Courses and Schedule
- PRFTRN102 Reconstruction after the Cameras Have Gone: Principles and Best Practices
- PRFTRN103 Climate Change, Global Food, and Water Resources
- PROJMGT002 Practical Project Management
- PRFTRN104 Human Dignity, Human Rights, and Sustainable Post-Disaster Reconstruction
You may choose one of the following electives:
- PRFTRN093 Performance Management in Government and Non-Profits
- PRFTRN106 Social Vulnerability Approach to Disasters
- PRFTRN114 Independent Study in Global Post-Disaster and Management
Summer 2013 - Offered online.
- PRFTRN106: May 28 - Aug 22, Fee: $750, Class No. 1461
Fall 2013 - Offered online.
- PRFTRN102: Sept 9 - Dec 2, Fee: $750, Class No. 1482
- PRFTRN103: Sept 9 - Dec 2, Fee: $750, Class No. 1483
- PRFTRN104: Sept 9 - Dec 2, Fee: $750, Class No. 1484
- PRFTRN106: Sept 9 - Dec 2, Fee: $750, Class No. 1485
- PRFTRN114: Sept 9 - Dec 2, Fee: $750, Class No. 1486
Spring 2013 - All courses offered online.
- PRFTRN102: Feb 4 - May 6, Fee: $750, Class No. 1250
- PRFTRN103: Feb 4 - May 6, Fee: $750, Class No. 1014
- PRFTRN104: Feb 4 - May 6, Fee: $750, Class No. 1015
- PRFTRN106: Feb 4 - May 6, Fee: $750, Class No. 1013 CANCELLED
- PRFTRN114: Feb 4 - May 6, Fee: $750, Class No. 1016
- PROJMGT002: Feb 4 - May 6, Fee: $1160, Class No. 1008
- PRFTRN093: Jan 20 - Mar 2, Fee: $700 ($600*), Class No. 1009 (1010*)
* Municipal, state, and federal employees only.
Video Introduction | Closed Captioned
Description: Almost every day, in recent times, most parts of the world are inflicted with one type of disaster or another. Indeed, images of horror and destruction, dislocation and starvation, as well as of those of dying children and grieving women have become common in the newspapers and on television screens. Ironically, in the case of developing countries, the tragic impacts of disasters are further exacerbated by increased level of poverty, rapid and uncontrolled urbanization, and the continuous changes in the climatic, political, and economic circumstances.
This course examines and seeks to answer the following questions: what can be done to alleviate the suffering of the victims and to support them in rebuilding their lives and homes? How can we intervene to mitigate the impact of disasters? How could future disasters be prevented? How could the tragedy turn into an opportunity for development?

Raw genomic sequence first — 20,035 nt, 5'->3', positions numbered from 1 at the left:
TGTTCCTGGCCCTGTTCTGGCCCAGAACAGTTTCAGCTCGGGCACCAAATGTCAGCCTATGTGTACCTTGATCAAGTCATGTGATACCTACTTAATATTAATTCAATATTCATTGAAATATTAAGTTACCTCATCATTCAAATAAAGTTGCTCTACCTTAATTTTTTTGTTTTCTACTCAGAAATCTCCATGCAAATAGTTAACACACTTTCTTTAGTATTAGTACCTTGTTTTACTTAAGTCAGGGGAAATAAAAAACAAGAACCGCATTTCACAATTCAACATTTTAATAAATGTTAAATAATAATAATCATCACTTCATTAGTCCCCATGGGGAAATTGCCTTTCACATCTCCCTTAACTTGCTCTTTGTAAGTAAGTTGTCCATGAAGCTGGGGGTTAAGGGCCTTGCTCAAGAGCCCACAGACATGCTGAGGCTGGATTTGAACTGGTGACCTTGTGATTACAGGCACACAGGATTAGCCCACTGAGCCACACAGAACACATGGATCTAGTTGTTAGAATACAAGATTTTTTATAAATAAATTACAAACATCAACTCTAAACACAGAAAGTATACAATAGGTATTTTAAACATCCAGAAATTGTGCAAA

Description: This course will examine the causes and consequences of climate change with a special focus on food and water resources. It will analyze proposals to prevent and mitigate global warming with both proactive and responsive policies. The course will investigate policy changes to our world agricultural systems that will promote long-term food and water security. Weekly case studies will supplement reading assignments and facilitate discussions centered on the current issues. Through this course, students will gain a working knowledge of the politics, economics, and science affecting water and food issues. Economics is vitally important and at the core of many of our most challenging food and water problems and solutions, hence, natural resource economics will be a major part of this course.
Description: This course brings disaster social science to the next generation of disaster managers to help build a science-based and human rights approach to risk reduction. While many approaches to social vulnerability exist, this course takes a sociological approach that sees social vulnerabilities as social productions which may be reflected, reinforced, and contested in disasters, and can be reduced through disaster management. Readings and discussion, primarily but not exclusively focused on the United States and similar societies, introduce students to the growing body of literature on factors shaping social vulnerability to hazards and disasters, and hence to disaster resilience. Rather than examining "special needs" we take an approach that looks for intersecting patterns of power and privilege, vulnerability and capacity in everyday life, which then positions individuals and groups differently in the face of natural, technological and human-induced hazards which may then become disasters.